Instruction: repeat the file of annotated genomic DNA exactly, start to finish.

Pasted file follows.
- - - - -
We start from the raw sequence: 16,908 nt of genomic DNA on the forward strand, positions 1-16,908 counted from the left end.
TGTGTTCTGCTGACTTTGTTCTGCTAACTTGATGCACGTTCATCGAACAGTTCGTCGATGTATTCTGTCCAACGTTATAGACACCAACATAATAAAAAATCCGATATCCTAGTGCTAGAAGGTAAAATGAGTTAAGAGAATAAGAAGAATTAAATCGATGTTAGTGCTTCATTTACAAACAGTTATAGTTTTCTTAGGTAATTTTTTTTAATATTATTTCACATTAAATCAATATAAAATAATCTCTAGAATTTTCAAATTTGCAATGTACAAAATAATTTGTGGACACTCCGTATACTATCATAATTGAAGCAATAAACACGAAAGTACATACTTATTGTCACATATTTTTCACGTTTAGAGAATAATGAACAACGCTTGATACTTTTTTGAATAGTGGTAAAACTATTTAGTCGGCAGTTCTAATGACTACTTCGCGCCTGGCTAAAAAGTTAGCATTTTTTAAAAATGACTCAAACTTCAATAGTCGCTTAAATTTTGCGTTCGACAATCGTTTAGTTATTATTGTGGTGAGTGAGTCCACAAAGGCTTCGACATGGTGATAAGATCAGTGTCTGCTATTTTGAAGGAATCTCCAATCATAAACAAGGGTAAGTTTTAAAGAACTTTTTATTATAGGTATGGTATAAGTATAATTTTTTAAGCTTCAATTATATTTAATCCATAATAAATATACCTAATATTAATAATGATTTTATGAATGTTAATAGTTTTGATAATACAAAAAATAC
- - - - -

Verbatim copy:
We start from the raw sequence: 16,908 nt of genomic DNA on the forward strand, positions 1-16,908 counted from the left end.
TGTGTTCTGCTGACTTTGTTCTGCTAACTTGATGCACGTTCATCGAACAGTTCGTCGATGTATTCTGTCCAACGTTATAGACACCAACATAATAAAAAATCCGATATCCTAGTGCTAGAAGGTAAAATGAGTTAAGAGAATAAGAAGAATTAAATCGATGTTAGTGCTTCATTTACAAACAGTTATAGTTTTCTTAGGTAATTTTTTTTAATATTATTTCACATTAAATCAATATAAAATAATCTCTAGAATTTTCAAATTTGCAATGTACAAAATAATTTGTGGACACTCCGTATACTATCATAATTGAAGCAATAAACACGAAAGTACATACTTATTGTCACATATTTTTCACGTTTAGAGAATAATGAACAACGCTTGATACTTTTTTGAATAGTGGTAAAACTATTTAGTCGGCAGTTCTAATGACTACTTCGCGCCTGGCTAAAAAGTTAGCATTTTTTAAAAATGACTCAAACTTCAATAGTCGCTTAAATTTTGCGTTCGACAATCGTTTAGTTATTATTGTGGTGAGTGAGTCCACAAAGGCTTCGACATGGTGATAAGATCAGTGTCTGCTATTTTGAAGGAATCTCCAATCATAAACAAGGGTAAGTTTTAAAGAACTTTTTATTATAGGTATGGTATAAGTATAATTTTTTAAGCTTCAATTATATTTAATCCATAATAAATATACCTAATATTAATAATGATTTTATGAATGTTAATAGTTTTGATAATACAAAAAATAC